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If pregnancy prevention is both men’s and women’s concern — and it is — then men should pay for their female partners’ birth control.

It is now generally accepted in our society that childcare is not just a woman’s responsibility. We believe that women should be as entitled to a job and equal wages as men, and reciprocally, men should equally bear the responsibility of childcare. This acceptance is reflected in the recent trend of corporations offering paternity leave to their employees. Paternity leave, which is the male version of maternity leave, exemplifies the societal stride toward acknowledging the difference between woman and mother, as well as the inherent difficulties of parenting that were long taken for granted.

Society’s alleviation of compulsory female responsibility after pregnancy does not seem to extend to the period before pregnancy. That is to say, pregnancy prevention is still all too often considered a woman’s issue. Out of the 10 or so contraceptive methods available on campus, only one — the male condom — is for men. This enormous imbalance has led us to believe that it is natural for women to shoulder more of the burden. Lisa Campo-Engelstein from “Science Progress” specifies what some of these burdens are:

“Men typically do not have to dedicate time and energy to contraceptive care, [or] pay out of pocket for the usually expensive and sometimes frequent (often monthly, or at least four times a year) supply of contraceptives… These contraceptive burdens and sacrifices limit people’s freedoms.”

It is important to recognize that these burdens are in no way “natural.” They sprouted from the cultural bias in medical research that believed children were purely a woman’s responsibility. In this way, the same cultural biases that underpinned female antagonism in the workplace — from which we have moved away — were being amplified through the medical innovations of contraceptives. For instance, the introduction of the birth control pill in 1960 — a female contraceptive — meant that, for the first time in history, those who had children had to make a deliberate decision to do so. While there is no doubt that contraception offered a new level of choice to women, it also meant that only women had the capacity to take effective measures against pregnancy. Medical technology led to the reification of cultural expectations of female responsibility toward children. As a result, the next five decades saw an uneven medical interest in female reproductive systems that led to the enormous imbalance of contraceptive availability today.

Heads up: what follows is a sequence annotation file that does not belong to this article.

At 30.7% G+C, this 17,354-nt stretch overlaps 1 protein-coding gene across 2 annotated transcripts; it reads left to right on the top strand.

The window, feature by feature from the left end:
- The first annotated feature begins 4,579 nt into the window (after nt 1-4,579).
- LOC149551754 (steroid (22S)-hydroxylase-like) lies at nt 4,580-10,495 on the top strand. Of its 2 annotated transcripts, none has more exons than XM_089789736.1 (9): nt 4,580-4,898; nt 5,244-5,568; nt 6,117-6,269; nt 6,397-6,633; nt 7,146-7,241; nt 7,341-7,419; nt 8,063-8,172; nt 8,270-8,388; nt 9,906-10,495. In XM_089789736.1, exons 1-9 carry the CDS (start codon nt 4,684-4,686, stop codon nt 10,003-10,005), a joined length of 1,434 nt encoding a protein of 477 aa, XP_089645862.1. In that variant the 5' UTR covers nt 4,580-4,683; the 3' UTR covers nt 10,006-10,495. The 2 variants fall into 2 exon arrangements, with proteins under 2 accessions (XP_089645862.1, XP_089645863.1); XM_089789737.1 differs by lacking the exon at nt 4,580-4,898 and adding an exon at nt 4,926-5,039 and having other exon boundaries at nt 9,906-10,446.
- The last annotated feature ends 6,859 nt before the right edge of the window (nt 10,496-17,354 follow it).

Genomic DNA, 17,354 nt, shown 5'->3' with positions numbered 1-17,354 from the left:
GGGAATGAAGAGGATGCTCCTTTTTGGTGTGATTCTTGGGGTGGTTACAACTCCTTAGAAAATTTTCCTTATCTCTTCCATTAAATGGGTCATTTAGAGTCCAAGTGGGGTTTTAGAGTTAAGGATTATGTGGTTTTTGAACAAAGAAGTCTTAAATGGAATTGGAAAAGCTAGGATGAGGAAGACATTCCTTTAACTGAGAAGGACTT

The truth of the matter is that the focus of contraceptive technological development on women has had a negative effect aside from giving women a sense of choice: it has engendered financial, physical, social, psychological, and moral anxieties that men have never experienced. Therefore, when a man in a heterosexual relationship offers to pay for their partner’s birth control, it is recognition that the burden of pregnancy prevention is a human issue, not just a woman’s issue.

We must acknowledge the biases of a medical institution that have led to the normalization of female responsibility in pregnancy prevention. And to counter this bias, the least men can do is to offer up their wallets.

Chang Che is a senior from Ann Arbor, MI. He can be reached at changc@princeton.edu.

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